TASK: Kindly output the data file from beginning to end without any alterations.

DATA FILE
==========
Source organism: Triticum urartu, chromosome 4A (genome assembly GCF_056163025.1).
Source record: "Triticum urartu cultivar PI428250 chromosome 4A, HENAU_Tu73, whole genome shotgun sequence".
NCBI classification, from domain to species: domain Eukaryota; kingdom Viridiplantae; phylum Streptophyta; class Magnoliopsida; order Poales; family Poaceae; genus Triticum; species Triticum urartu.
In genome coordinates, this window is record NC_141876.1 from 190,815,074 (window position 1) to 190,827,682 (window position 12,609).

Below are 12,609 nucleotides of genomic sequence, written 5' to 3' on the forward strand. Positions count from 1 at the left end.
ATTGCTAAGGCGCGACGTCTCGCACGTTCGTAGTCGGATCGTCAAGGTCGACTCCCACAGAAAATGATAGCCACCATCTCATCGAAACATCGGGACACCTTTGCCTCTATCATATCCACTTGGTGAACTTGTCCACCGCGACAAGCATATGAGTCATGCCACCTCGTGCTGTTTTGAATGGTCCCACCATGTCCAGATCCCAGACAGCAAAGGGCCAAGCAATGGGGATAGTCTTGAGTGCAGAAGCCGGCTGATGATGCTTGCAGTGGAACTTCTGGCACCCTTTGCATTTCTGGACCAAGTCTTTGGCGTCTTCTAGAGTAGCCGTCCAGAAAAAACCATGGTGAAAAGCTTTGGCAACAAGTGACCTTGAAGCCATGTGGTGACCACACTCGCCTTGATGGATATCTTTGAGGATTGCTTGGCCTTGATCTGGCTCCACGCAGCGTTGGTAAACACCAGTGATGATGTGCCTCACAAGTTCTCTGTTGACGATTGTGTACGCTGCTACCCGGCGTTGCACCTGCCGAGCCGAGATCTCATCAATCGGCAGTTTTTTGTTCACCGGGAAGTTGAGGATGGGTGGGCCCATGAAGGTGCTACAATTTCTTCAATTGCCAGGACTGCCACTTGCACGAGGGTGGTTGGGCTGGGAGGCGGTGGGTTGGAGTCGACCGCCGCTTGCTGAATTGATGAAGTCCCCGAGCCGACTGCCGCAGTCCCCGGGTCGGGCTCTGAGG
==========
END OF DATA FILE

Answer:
Source organism: Triticum urartu, chromosome 4A (genome assembly GCF_056163025.1).
Source record: "Triticum urartu cultivar PI428250 chromosome 4A, HENAU_Tu73, whole genome shotgun sequence".
NCBI classification, from domain to species: domain Eukaryota; kingdom Viridiplantae; phylum Streptophyta; class Magnoliopsida; order Poales; family Poaceae; genus Triticum; species Triticum urartu.
In genome coordinates, this window is record NC_141876.1 from 190,815,074 (window position 1) to 190,827,682 (window position 12,609).

Below are 12,609 nucleotides of genomic sequence, written 5' to 3' on the forward strand. Positions count from 1 at the left end.
ATTGCTAAGGCGCGACGTCTCGCACGTTCGTAGTCGGATCGTCAAGGTCGACTCCCACAGAAAATGATAGCCACCATCTCATCGAAACATCGGGACACCTTTGCCTCTATCATATCCACTTGGTGAACTTGTCCACCGCGACAAGCATATGAGTCATGCCACCTCGTGCTGTTTTGAATGGTCCCACCATGTCCAGATCCCAGACAGCAAAGGGCCAAGCAATGGGGATAGTCTTGAGTGCAGAAGCCGGCTGATGATGCTTGCAGTGGAACTTCTGGCACCCTTTGCATTTCTGGACCAAGTCTTTGGCGTCTTCTAGAGTAGCCGTCCAGAAAAAACCATGGTGAAAAGCTTTGGCAACAAGTGACCTTGAAGCCATGTGGTGACCACACTCGCCTTGATGGATATCTTTGAGGATTGCTTGGCCTTGATCTGGCTCCACGCAGCGTTGGTAAACACCAGTGATGATGTGCCTCACAAGTTCTCTGTTGACGATTGTGTACGCTGCTACCCGGCGTTGCACCTGCCGAGCCGAGATCTCATCAATCGGCAGTTTTTTGTTCACCGGGAAGTTGAGGATGGGTGGGCCCATGAAGGTGCTACAATTTCTTCAATTGCCAGGACTGCCACTTGCACGAGGGTGGTTGGGCTGGGAGGCGGTGGGTTGGAGTCGACCGCCGCTTGCTGAATTGATGAAGTCCCCGAGCCGACTGCCGCAGTCCCCGGGTCGGGCTCTGAGG